Here are some pics from the Last Night of the Proms: Juan Diego Flórez serenading Paddington Bear - Britain's beloved fictional character is from Darkest Peru, remember - and (above) singing 'Rule, Britannia' dressed as arguably the Last King of the Incas, with Sakari Oramo holding the fort from the podium and a plethora of different international flags happily rubbing colours together throughout the arena. Photo credits: all BBC/Chris Christodoulou.
You know something? If we hadn't known about Brexit, we wouldn't have guessed it was (supposedly) happening. If we hadn't read in the right-wing press that nasty Remainers were printing EU flags to stir up trouble, we would have thought there were just as many other-nation flags around, including EU ones, as there usually are at the LNOP (and I've not seen or heard about any trouble at all - the notion that some pro-EU riot would happen seems to have been fictional, not that the Leave camp is known for making things up...).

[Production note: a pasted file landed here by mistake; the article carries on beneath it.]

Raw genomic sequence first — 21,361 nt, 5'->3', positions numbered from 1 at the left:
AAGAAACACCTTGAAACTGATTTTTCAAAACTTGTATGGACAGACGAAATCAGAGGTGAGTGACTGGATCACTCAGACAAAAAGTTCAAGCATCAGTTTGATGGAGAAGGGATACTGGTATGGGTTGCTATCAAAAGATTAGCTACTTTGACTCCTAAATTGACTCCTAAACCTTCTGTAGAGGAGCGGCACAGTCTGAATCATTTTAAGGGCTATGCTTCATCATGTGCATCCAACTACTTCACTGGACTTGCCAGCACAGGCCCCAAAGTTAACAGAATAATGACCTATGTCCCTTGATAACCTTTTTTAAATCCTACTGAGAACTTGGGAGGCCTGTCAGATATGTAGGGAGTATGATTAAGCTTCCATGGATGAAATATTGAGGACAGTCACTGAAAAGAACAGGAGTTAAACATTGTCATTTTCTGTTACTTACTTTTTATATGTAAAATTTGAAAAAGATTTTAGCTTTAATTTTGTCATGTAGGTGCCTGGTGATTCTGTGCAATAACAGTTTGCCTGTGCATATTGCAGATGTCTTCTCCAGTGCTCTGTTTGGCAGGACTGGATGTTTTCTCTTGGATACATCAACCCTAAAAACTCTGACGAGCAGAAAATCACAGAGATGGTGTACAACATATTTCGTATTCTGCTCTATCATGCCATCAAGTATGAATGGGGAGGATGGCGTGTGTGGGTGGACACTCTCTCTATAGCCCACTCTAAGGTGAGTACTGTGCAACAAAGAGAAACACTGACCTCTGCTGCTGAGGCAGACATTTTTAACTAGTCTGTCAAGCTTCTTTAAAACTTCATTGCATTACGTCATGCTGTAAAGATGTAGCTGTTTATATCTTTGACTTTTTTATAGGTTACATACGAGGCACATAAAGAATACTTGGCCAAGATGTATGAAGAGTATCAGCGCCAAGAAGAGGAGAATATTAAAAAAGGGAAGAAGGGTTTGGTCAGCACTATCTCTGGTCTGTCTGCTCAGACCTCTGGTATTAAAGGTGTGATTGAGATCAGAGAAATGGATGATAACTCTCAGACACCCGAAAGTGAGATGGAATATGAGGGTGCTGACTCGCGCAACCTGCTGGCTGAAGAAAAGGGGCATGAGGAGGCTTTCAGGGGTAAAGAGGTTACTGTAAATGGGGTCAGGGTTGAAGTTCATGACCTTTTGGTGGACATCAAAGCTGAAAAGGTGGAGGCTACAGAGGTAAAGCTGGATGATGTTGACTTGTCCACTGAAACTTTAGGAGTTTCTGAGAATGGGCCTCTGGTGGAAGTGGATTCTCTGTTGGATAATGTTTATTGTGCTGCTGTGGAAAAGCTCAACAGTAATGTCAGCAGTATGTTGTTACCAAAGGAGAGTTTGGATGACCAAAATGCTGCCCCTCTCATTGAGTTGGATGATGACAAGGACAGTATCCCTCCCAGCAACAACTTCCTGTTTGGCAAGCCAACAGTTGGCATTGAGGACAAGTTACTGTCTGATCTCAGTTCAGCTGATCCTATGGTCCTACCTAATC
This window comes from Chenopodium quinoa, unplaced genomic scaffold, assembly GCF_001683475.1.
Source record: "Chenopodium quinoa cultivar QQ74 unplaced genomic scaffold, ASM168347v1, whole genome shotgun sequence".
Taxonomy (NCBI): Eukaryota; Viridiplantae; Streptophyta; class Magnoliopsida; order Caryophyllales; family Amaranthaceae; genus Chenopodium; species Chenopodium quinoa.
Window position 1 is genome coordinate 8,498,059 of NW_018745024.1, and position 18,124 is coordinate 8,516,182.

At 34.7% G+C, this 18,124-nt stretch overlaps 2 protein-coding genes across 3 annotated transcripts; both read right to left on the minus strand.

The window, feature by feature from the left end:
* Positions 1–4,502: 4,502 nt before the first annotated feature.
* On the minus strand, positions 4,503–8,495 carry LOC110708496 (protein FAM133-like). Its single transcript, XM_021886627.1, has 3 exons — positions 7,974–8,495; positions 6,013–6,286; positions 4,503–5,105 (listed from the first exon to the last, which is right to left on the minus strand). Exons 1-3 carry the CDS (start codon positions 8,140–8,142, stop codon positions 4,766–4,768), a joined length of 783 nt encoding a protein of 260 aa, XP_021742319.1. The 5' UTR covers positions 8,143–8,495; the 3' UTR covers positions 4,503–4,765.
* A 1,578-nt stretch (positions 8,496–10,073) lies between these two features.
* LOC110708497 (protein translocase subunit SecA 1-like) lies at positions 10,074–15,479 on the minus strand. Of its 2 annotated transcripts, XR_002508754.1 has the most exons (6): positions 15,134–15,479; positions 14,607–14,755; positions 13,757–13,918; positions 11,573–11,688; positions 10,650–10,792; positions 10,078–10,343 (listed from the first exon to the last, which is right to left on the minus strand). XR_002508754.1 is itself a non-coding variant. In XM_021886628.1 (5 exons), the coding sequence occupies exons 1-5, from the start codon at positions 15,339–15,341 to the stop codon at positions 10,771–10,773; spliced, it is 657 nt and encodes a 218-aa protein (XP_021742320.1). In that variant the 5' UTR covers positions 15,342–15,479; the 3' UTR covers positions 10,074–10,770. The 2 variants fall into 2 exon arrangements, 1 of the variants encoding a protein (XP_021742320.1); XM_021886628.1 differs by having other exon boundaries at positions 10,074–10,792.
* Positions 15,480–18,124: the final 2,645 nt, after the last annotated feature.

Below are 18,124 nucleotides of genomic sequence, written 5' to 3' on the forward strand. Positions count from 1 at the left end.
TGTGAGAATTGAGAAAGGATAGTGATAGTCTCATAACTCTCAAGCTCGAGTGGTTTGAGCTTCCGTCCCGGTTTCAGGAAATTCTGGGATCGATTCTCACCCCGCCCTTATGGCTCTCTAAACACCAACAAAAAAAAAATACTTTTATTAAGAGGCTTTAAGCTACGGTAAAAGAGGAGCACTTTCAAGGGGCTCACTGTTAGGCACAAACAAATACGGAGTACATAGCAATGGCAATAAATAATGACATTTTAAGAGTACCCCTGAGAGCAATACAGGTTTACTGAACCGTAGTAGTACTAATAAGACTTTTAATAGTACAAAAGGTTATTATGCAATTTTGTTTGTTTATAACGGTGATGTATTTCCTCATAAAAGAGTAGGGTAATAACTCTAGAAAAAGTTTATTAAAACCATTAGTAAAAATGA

And if we thought that the UK has turned overnight into a vicious, small-minded, xenophobic nation bent on economic suicide for the sake of keeping out foreigners, we should think again. There are those elements here, as everywhere; and there have been some vile incidents of hate crime around the country, which could possibly have been stirred up by the Brexiters' rhetoric during the campaign. But it's not the whole picture - far, far from it.
Because what the LNOP tells us is that at heart we're the same as we always were: a bit bonkers, zany humoured, welcoming, and loving a big party with a noisy communal singsong. Sakari (who as you know is Finnish) made a beautiful speech about the deeply magical power of music to transcend petty differences and unite us in our shared humanity. Ultimately the entire spectacle rather revived hope and faith in London's ability to remain the splendid multicultural melting pot as which it has flourished these past decades.
As for 'Rule, Britannia', you don't have to sing it if you're watching at home, but if nobody can hear you, you can always consider some alternative words such as: 'Rule, Britannia! Britannia waives the rules...Britons have been led astray by self-serving fools'.